Magazine article Science News

Drug Resistance: Malaria-Cancer Similarity?

Magazine article Science News

Drug Resistance: Malaria-Cancer Similarity?

Article excerpt

Drug resistance: Malaria-cancer similarity?

Researchers at the Walter Reed ArmyInstitute of Research in Washington, D.C., report experimental evidence that malaria-causing parasites may be using the same defense against antimalaria drugs as cancer cells do against certain anticancer drugs.

If both cancer cells and malaria parasitesuse the same protective device, researchers might be able to apply what they know about the cancer system to the problem of malaria drug resistance, according to the investigators.

Resistance to antimalaria drugs is agrowing problem. Nearly all malaria infections in Indochina are now caused by parasites resistant to the most effective and least dangerous antimalaria agent, chloroquine. Cases that fail to respond to chloroquine have also been reported in South America and Africa.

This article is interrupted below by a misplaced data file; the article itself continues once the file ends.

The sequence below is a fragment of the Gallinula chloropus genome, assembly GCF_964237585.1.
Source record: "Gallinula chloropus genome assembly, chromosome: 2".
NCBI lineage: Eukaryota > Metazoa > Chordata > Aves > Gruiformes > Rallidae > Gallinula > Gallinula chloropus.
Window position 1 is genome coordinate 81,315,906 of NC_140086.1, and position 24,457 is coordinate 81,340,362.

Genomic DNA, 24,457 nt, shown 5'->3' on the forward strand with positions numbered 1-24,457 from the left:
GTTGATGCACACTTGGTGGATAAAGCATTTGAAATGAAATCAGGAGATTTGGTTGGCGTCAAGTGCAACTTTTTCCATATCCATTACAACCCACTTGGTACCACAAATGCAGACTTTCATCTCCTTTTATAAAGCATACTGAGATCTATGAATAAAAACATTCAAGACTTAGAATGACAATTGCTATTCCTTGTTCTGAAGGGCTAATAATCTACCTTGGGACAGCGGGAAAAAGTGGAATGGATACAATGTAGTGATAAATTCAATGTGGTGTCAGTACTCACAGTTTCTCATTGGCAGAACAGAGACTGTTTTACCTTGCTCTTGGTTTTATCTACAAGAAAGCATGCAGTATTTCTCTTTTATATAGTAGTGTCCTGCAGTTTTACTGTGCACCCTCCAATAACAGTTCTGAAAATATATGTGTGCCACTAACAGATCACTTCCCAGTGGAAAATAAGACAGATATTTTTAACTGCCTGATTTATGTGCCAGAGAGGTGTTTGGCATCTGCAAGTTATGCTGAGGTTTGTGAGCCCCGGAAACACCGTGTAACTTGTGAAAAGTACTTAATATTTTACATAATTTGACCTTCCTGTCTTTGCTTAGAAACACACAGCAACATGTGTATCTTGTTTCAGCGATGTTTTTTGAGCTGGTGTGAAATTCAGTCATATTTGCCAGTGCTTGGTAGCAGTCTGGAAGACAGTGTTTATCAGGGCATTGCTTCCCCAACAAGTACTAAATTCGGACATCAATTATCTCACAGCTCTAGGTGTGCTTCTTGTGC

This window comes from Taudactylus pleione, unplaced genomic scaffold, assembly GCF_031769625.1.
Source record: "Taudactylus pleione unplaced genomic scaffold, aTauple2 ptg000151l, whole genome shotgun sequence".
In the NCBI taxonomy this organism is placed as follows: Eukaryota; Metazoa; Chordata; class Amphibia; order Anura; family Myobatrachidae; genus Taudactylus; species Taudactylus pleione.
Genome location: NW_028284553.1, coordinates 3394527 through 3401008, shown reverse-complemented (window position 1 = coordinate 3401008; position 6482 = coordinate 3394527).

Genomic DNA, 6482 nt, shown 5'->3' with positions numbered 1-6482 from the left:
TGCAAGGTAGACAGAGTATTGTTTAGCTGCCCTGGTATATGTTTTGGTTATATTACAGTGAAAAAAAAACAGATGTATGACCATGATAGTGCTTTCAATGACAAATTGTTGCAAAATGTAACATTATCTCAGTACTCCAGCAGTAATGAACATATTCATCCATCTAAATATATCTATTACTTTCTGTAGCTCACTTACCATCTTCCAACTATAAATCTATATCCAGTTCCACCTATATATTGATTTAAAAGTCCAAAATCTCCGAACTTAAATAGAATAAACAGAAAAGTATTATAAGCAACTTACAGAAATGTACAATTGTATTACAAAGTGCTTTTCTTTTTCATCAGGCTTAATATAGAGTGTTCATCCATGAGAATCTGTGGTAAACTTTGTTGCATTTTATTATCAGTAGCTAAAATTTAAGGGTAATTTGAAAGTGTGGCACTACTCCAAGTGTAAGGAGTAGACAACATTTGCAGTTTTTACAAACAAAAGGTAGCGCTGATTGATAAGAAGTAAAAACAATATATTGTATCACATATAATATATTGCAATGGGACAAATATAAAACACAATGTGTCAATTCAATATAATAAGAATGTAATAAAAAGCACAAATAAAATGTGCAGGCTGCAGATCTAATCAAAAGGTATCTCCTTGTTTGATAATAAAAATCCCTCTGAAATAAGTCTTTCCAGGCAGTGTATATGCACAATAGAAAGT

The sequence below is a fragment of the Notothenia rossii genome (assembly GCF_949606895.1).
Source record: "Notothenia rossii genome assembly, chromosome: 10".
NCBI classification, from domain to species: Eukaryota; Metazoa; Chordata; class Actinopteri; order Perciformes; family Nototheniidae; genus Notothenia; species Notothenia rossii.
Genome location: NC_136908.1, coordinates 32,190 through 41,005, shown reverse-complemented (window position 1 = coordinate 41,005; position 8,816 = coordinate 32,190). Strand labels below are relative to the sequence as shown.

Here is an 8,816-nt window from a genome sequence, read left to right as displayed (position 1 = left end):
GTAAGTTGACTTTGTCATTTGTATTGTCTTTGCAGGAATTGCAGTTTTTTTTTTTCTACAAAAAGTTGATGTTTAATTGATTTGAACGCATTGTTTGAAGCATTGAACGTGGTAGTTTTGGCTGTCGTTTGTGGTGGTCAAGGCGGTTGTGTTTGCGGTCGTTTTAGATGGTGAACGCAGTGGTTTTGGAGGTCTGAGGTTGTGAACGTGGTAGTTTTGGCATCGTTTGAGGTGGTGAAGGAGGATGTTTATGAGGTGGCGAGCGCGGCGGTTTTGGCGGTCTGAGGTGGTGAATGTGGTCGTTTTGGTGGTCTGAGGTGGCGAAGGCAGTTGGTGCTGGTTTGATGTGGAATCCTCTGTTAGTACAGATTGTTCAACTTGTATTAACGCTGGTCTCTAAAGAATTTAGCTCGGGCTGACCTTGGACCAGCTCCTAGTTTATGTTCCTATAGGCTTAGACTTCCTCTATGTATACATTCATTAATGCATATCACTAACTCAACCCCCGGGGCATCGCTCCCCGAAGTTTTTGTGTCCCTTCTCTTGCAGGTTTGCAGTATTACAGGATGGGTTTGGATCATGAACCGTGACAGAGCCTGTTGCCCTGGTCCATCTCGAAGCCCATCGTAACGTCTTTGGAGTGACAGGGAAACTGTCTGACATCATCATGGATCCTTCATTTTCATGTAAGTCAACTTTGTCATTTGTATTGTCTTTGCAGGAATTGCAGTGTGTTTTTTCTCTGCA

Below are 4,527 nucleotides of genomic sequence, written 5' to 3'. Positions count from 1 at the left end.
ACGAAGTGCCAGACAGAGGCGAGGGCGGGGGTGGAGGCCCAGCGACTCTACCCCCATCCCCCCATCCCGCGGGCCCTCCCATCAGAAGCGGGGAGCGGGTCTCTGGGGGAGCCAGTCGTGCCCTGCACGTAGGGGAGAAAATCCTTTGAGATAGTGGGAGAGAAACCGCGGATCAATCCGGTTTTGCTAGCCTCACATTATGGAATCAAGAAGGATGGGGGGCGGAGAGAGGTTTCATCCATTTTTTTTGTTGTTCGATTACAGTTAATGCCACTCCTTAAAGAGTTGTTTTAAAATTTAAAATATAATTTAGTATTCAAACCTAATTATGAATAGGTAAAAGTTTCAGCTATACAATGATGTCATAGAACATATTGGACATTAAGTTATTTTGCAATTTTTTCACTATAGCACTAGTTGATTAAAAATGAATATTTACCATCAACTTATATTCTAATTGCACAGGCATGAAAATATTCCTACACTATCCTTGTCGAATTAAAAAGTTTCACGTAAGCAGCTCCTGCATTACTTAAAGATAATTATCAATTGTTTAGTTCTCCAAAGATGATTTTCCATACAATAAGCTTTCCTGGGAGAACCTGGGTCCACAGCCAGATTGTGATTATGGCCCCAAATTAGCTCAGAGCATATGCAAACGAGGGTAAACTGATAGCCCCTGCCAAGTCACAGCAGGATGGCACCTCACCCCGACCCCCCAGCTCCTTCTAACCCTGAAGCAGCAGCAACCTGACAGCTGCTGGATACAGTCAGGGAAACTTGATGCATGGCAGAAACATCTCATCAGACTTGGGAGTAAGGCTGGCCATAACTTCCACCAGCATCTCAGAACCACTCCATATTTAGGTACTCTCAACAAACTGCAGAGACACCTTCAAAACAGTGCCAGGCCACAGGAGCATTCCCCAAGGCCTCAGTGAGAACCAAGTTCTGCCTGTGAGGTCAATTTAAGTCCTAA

After a meeting on cancer drug resistancerecently at the National Institutes of Health, Samuel K. Martin of Walter Reed proposed that Plasmodium falciparum, which causes most of the 2 million to 3 million malaria deaths a year, sometimes uses a mechanism similar to that of tumor cells. If so, he theorizes, it could be thwarted in the same way resistance in cultured cancer cells can be reversed.

In the Feb. 20 SCIENCE, Martin, Ayo M.J. Oduola and Wilbur Milhous report they exposed drug-resistant P. falciparum to verapamil, one of several drugs that can prevent cancer cells from ridding themselves of chemotherapy. The verapamil made the malaria parasites sensitive to chloroquine. …

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